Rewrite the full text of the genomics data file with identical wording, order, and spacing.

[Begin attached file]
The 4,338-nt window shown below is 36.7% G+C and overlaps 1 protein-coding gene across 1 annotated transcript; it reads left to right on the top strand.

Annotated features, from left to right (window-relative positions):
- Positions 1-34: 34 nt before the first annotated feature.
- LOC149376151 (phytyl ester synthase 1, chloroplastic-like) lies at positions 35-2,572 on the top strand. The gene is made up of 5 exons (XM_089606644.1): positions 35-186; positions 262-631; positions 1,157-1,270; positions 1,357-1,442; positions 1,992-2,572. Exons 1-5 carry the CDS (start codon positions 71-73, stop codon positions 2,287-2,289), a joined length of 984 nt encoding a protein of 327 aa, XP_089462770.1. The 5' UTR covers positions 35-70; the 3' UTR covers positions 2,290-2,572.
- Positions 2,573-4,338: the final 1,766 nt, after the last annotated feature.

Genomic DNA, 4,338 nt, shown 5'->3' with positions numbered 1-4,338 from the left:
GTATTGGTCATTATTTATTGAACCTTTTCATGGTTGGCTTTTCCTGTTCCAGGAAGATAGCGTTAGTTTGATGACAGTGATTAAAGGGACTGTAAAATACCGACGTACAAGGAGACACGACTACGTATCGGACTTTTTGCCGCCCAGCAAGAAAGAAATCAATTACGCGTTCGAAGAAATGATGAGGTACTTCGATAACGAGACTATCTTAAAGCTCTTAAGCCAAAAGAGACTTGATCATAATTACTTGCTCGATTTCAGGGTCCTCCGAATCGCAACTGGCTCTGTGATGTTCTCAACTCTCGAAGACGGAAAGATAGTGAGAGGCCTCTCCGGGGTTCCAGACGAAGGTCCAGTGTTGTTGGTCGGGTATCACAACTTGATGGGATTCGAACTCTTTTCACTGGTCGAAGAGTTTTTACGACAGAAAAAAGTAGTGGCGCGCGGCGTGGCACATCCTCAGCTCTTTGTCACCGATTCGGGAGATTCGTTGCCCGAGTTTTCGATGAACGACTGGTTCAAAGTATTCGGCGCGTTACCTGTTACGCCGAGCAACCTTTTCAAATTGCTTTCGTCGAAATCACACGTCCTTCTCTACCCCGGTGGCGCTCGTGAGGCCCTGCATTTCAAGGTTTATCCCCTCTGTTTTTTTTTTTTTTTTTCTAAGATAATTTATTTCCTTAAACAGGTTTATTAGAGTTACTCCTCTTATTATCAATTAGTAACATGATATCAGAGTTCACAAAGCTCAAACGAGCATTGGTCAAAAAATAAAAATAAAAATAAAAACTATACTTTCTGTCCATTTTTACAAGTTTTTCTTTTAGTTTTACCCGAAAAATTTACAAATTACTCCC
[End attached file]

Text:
The 4,338-nt window shown below is 36.7% G+C and overlaps 1 protein-coding gene across 1 annotated transcript; it reads left to right on the top strand.

Annotated features, from left to right (window-relative positions):
- Positions 1-34: 34 nt before the first annotated feature.
- LOC149376151 (phytyl ester synthase 1, chloroplastic-like) lies at positions 35-2,572 on the top strand. The gene is made up of 5 exons (XM_089606644.1): positions 35-186; positions 262-631; positions 1,157-1,270; positions 1,357-1,442; positions 1,992-2,572. Exons 1-5 carry the CDS (start codon positions 71-73, stop codon positions 2,287-2,289), a joined length of 984 nt encoding a protein of 327 aa, XP_089462770.1. The 5' UTR covers positions 35-70; the 3' UTR covers positions 2,290-2,572.
- Positions 2,573-4,338: the final 1,766 nt, after the last annotated feature.

Genomic DNA, 4,338 nt, shown 5'->3' with positions numbered 1-4,338 from the left:
GTATTGGTCATTATTTATTGAACCTTTTCATGGTTGGCTTTTCCTGTTCCAGGAAGATAGCGTTAGTTTGATGACAGTGATTAAAGGGACTGTAAAATACCGACGTACAAGGAGACACGACTACGTATCGGACTTTTTGCCGCCCAGCAAGAAAGAAATCAATTACGCGTTCGAAGAAATGATGAGGTACTTCGATAACGAGACTATCTTAAAGCTCTTAAGCCAAAAGAGACTTGATCATAATTACTTGCTCGATTTCAGGGTCCTCCGAATCGCAACTGGCTCTGTGATGTTCTCAACTCTCGAAGACGGAAAGATAGTGAGAGGCCTCTCCGGGGTTCCAGACGAAGGTCCAGTGTTGTTGGTCGGGTATCACAACTTGATGGGATTCGAACTCTTTTCACTGGTCGAAGAGTTTTTACGACAGAAAAAAGTAGTGGCGCGCGGCGTGGCACATCCTCAGCTCTTTGTCACCGATTCGGGAGATTCGTTGCCCGAGTTTTCGATGAACGACTGGTTCAAAGTATTCGGCGCGTTACCTGTTACGCCGAGCAACCTTTTCAAATTGCTTTCGTCGAAATCACACGTCCTTCTCTACCCCGGTGGCGCTCGTGAGGCCCTGCATTTCAAGGTTTATCCCCTCTGTTTTTTTTTTTTTTTTTCTAAGATAATTTATTTCCTTAAACAGGTTTATTAGAGTTACTCCTCTTATTATCAATTAGTAACATGATATCAGAGTTCACAAAGCTCAAACGAGCATTGGTCAAAAAATAAAAATAAAAATAAAAACTATACTTTCTGTCCATTTTTACAAGTTTTTCTTTTAGTTTTACCCGAAAAATTTACAAATTACTCCC